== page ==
Significant Professional Service

  • Adviser, Design for America

Selected Publications

  • Gerber, Elizabeth M.; Nickerson, Jeffrey V.; Dontcheva, Mira; Dabbish, Laura; Hill, Charlie, Collective innovation, CSCW 2019 Companion - Conference Companion Publication of the 2019 Computer Supported Cooperative Work and Social Computing
  • Kreitzberg, Charles B.; Shneiderman, Ben; Gerber, Elizabeth; Rosenzweig, Elizabeth; Churchill, Elizabeth F., Careers in HCI and UX, CHI EA 2019 - Extended Abstracts of the 2019 CHI Conference on Human Factors in Computing Systems
  • Rees Lewis, Daniel G.; Gerber, Elizabeth M.; Easterday, Matthew W., Assessing iterative planning for real-world design teams, A Wide Lens
  • Gerber, Elizabeth M; Fu, F., Improv for Designers, Funology 2
  • Foong, Eureka; Vincent, Nicholas; Hecht, Brent; Gerber, Elizabeth M., Women (still) ask for less, Proceedings of the ACM on Human-Computer Interaction
  • Hui, Julie; Gerber, Elizabeth M.; Dombrowski, Lynn; Gray, Mary L.; Marcus, Adam; Salehi, Niloufar, Computer-supported career development in the future of work, CSCW 2018 Companion - Companion of the 2018 ACM Conference on Computer Supported Cooperative Work and Social Computing
  • Hui, Julie S.; Easterday, Matthew W.; Gerber, Elizabeth M., Distributed Apprenticeship in Online Communities, Human-Computer Interaction
  • Easterday, Matthew W.; Gerber, Elizabeth M.; Rees Lewis, Daniel G., Social innovation networks, Design Issues
  • Hui, Julie S.; Gergle, Darren; Gerber, Elizabeth M, IntroAssist, CHI 2018 - Extended Abstracts of the 2018 CHI Conference on Human Factors in Computing Systems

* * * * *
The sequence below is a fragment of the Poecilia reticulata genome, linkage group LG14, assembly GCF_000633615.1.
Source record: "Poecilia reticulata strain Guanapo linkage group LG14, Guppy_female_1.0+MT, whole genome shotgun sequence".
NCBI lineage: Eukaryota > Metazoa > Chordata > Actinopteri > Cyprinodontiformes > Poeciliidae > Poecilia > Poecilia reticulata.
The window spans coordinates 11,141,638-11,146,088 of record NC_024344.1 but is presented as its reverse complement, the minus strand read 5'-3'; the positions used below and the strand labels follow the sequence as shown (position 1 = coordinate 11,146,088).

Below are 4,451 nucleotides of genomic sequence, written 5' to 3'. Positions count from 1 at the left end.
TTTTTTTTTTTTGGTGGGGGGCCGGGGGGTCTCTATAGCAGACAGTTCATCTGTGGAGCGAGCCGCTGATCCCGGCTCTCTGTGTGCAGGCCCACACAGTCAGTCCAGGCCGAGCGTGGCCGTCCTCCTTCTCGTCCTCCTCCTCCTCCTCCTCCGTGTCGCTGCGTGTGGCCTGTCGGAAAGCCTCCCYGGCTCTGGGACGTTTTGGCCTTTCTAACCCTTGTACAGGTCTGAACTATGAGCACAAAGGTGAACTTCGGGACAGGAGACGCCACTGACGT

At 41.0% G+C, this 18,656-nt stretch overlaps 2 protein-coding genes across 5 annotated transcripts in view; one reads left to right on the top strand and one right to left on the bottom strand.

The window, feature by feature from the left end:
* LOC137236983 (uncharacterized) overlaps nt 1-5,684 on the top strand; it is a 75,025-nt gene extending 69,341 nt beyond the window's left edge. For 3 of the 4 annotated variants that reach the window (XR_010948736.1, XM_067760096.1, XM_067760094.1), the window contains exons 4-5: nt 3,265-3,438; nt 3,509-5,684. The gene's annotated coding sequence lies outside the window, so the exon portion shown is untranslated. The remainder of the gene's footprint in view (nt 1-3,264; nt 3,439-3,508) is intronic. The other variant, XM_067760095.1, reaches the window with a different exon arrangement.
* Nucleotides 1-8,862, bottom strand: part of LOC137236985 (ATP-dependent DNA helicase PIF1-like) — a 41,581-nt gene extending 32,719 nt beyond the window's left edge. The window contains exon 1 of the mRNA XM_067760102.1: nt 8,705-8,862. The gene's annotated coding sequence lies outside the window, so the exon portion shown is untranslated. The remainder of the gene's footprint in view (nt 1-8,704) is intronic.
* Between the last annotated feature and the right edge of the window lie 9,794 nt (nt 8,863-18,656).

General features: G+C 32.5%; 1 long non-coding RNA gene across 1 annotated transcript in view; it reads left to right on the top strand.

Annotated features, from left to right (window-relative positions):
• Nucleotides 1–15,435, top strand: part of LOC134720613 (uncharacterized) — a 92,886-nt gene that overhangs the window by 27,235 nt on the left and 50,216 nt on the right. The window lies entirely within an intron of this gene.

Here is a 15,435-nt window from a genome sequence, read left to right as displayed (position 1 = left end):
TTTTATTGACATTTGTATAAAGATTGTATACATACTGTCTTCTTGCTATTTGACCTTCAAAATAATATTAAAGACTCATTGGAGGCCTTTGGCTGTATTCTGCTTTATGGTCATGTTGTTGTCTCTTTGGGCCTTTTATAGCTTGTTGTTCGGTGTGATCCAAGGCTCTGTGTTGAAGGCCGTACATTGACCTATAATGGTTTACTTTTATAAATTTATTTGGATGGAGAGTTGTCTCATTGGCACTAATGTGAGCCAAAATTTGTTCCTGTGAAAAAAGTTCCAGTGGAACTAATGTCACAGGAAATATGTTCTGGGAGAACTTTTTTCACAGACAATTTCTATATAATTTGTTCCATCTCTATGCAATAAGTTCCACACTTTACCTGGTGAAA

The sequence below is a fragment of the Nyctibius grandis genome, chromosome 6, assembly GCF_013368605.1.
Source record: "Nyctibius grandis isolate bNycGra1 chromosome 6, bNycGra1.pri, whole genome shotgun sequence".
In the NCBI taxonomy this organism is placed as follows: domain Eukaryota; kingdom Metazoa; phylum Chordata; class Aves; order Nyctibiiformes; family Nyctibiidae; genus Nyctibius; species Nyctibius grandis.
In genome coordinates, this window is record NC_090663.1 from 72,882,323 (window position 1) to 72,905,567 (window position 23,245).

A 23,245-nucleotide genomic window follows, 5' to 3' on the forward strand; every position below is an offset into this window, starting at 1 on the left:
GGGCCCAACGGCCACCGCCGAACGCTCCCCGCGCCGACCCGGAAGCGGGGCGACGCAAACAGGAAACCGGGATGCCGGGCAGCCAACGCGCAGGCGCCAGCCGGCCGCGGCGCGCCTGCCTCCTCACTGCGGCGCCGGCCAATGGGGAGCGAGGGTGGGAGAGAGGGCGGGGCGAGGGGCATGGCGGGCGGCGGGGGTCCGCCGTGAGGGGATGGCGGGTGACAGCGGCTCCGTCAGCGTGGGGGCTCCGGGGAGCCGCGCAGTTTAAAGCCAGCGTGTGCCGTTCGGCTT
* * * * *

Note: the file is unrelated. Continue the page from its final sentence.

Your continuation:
• Carlson, Spencer E.; Rees Lewis, Daniel G.; Gerber, Elizabeth M.; Easterday, Matthew W., Challenges of peer instruction in an undergraduate student-led learning community, Instructional Science
  • Hui, Julie S.; Gerber, Elizabeth M, Developing makerspaces as sites of entrepreneurship, CSCW 2017 - Proceedings of the 2017 ACM Conference on Computer Supported Cooperative Work and Social Computing
  • Rees Lewis, Daniel G.; Easterday, Matthew W.; Harburg, Emily; Gerber, Elizabeth M.; Riesbeck, Christopher K., Overcoming barriers between volunteer professionals advising project-based learning teams with regulation tools, British Journal of Educational Technology
  • Yen, Yu Chun Grace; Dow, Steven P.; Gerber, Elizabeth; Bailey, Brian P., Social network, Web forum, or task market? Comparing different crowd genres for design feedback exchange, DIS 2016 - Proceedings of the 2016 ACM Conference on Designing Interactive Systems
  • Easterday, Matthew W.; Rees Lewis, Daniel G.; Gerber, Elizabeth M., The logic of the theoretical and practical products of design research, Australasian Journal of Educational Technology

In the Classroom

Professor Gerber's teaching interests include design, innovation management, and organizational behavior. At Northwestern she teaches undergraduate and graduate classes on product and service design which emphasizes the design thinking methodology - a human centered problem solving approach focused on gaining inspiration from human needs, working in diverse groups to generate ideas, and prototyping ideas for rapid feedback. She also advises students in the award winning design initiative she founded called Design for America where students take on extracurricular design work to make social and local impact.